The governor of California said Sunday that last week's sudden drop in electricity and natural gas prices would probably be short-lived. 

In a conference call with reporters, Gov. Gray Davis said that political pressure had forced energy suppliers to reduce rates to their lowest levels in more than a year.  But he said state officials couldn't guarantee the rates would stay down.

"We have no power as it relates to pricing other than advocacy, lawsuits, pressure and shame," the governor said.

Along with Sen. Joseph Lieberman, D-Conn., who joined him in the conference call, Davis urged the Federal Energy Regulatory Commission to cap wholesale electricity prices.  The Bush Administration has opposed such a move.

"The president will continue to work with California to address their growing energy needs, but does not want to take action that will make the problem worse, such as price controls," White House spokeswoman Anne Womack said Sunday.

Lieberman, newly installed chairman of the Senate Governmental Affairs Committee, said he doesn't support price caps himself. But, he added, "when a free market is not working ... then you need price relief."

The senator said he hoped the FERC would voluntarily cooperate without having to be compelled to do so by Congress.  Letting California "continue to suffer" an energy crisis could have "a disastrous impact" on the national economy, of which the state consists 15 percent, he reasoned.

Lieberman's committee is holding a June 20 hearing on whether FERC is doing enough to hold down rates. Another hearing scheduled for June 13 will focus on the effects of energy deregulation in California, Lieberman said.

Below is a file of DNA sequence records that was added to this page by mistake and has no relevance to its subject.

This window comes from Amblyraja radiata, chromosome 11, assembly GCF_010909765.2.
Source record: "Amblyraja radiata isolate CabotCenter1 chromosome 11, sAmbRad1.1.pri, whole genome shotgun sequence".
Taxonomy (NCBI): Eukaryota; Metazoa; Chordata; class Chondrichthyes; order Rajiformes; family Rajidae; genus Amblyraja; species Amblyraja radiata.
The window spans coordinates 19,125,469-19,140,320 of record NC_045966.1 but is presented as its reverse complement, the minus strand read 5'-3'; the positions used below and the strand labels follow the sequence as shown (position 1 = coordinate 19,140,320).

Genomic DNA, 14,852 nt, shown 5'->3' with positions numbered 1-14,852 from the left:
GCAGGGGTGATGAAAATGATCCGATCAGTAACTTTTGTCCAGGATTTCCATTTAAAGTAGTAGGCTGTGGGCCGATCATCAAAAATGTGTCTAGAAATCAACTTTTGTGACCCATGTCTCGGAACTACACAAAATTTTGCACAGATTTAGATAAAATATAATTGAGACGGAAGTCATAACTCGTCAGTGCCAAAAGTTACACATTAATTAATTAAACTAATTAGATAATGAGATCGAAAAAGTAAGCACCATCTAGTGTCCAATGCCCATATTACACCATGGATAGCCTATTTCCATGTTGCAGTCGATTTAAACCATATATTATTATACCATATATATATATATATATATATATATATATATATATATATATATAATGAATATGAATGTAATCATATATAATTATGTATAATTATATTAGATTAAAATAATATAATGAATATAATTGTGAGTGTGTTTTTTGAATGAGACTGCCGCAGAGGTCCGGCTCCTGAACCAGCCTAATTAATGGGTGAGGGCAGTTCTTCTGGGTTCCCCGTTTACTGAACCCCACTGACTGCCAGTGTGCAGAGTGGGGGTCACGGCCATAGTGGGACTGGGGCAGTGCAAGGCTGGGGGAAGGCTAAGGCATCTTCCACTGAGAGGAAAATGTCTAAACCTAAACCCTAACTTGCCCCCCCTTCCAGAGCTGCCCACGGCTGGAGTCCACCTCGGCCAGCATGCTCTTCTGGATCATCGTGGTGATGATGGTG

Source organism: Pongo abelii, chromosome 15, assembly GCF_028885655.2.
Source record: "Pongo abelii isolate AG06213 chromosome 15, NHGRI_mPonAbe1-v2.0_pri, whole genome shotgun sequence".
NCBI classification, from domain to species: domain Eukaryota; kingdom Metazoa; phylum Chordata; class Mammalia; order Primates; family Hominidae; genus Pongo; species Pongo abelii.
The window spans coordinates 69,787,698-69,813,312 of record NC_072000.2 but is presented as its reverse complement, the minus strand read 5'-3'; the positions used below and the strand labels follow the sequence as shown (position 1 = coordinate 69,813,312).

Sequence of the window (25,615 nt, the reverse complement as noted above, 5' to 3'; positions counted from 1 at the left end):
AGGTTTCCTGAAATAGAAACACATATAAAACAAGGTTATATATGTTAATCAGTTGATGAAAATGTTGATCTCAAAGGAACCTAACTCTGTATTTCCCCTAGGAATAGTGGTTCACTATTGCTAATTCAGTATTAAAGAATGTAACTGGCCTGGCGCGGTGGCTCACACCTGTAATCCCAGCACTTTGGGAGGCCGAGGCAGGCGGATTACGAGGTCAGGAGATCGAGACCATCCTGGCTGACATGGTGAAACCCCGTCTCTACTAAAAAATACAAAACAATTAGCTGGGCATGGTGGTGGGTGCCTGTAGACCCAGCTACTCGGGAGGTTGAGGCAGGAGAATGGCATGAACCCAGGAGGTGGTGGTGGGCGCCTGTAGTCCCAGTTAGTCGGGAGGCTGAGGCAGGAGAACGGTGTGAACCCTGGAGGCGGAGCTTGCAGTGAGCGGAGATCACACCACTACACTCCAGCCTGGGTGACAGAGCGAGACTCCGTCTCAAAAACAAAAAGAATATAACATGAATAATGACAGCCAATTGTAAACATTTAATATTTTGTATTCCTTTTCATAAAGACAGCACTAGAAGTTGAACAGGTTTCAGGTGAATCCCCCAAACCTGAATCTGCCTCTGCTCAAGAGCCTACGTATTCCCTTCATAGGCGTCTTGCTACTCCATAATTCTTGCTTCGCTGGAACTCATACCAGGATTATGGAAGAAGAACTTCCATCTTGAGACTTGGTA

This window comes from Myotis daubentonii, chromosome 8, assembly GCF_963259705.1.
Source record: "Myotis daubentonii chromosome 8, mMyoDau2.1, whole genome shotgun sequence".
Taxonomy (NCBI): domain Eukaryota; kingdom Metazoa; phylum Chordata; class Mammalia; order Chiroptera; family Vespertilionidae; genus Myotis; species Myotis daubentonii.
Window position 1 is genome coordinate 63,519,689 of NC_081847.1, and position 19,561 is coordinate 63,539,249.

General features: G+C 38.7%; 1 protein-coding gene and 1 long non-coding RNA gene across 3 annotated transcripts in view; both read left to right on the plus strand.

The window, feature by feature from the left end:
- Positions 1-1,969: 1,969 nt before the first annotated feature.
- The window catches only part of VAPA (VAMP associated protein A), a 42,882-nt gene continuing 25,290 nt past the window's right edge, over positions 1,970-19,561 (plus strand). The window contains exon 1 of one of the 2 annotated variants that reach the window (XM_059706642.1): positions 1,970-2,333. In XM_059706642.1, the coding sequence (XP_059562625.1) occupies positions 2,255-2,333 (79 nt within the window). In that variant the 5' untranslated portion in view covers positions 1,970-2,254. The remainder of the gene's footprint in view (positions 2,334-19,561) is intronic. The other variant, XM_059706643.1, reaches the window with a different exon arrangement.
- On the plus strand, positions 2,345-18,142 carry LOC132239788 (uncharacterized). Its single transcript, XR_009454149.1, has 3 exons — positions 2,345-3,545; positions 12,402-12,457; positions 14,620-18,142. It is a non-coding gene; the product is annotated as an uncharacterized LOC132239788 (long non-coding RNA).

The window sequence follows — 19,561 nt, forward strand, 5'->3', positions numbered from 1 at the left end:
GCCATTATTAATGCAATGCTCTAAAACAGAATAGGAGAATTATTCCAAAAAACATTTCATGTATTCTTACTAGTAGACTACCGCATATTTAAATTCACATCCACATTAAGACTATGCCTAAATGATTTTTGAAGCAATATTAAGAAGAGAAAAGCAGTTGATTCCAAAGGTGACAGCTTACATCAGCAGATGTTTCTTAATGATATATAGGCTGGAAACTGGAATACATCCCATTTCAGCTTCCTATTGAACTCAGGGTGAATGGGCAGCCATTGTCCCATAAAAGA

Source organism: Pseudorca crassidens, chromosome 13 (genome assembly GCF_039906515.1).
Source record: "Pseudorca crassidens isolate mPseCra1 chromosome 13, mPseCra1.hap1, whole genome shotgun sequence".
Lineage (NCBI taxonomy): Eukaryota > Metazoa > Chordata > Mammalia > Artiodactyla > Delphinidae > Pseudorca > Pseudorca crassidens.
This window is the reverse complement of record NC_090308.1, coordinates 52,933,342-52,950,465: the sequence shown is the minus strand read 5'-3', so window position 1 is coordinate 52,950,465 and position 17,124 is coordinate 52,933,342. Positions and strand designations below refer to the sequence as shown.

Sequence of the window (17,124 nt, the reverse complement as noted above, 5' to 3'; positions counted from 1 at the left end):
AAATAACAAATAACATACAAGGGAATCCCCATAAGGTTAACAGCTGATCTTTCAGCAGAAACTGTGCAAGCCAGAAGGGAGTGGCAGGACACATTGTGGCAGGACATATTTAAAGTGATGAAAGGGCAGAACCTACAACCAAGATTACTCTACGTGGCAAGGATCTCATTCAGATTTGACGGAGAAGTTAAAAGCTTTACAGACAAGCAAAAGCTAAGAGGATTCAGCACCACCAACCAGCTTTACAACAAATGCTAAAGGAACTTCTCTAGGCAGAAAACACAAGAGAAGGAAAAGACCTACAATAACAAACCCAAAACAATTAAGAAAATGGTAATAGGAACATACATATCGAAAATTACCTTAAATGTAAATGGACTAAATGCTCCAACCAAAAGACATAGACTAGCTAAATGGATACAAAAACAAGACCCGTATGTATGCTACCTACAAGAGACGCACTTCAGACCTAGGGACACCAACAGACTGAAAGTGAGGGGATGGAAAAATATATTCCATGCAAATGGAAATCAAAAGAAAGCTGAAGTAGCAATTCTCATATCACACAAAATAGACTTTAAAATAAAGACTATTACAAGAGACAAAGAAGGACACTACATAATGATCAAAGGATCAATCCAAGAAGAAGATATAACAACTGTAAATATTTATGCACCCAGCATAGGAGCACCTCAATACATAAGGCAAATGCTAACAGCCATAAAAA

"The president hopes the planned hearings will be constructive and not partisan," Womack said.

The recent decrease in energy costs has been attributed to mild temperatures that have reduced air conditioner use. Wholesale power prices have dropped from more than $500 a megawatt hour to about $50 a megawatt hour.

Natural gas prices at the California-Arizona state line fell to about $3.50 per million British thermal units last week from nearly $12.

The prices also were also lowered by an 11 percent decrease in electricity usage by consumers last month compared to a year ago.

"We won't have conditions like this in a sustained way until 2004 or 2005," said Michael Shames, executive director of the Utility Consumers' Action Network in San Diego. "This is only short-term relief from a broken market."

Experts said a long heat wave, reduced power from dams in the Pacific Northwest and increased usage of air conditioners could again send energy prices soaring.

"Declaring a victory at this point is a real overstepping," said Severin Borenstein, director of the University of California Energy Institute in Berkeley. "We risk consumers easing up on conservation. And if we ease up, this crisis will only get worse."

The Associated Press contributed to this report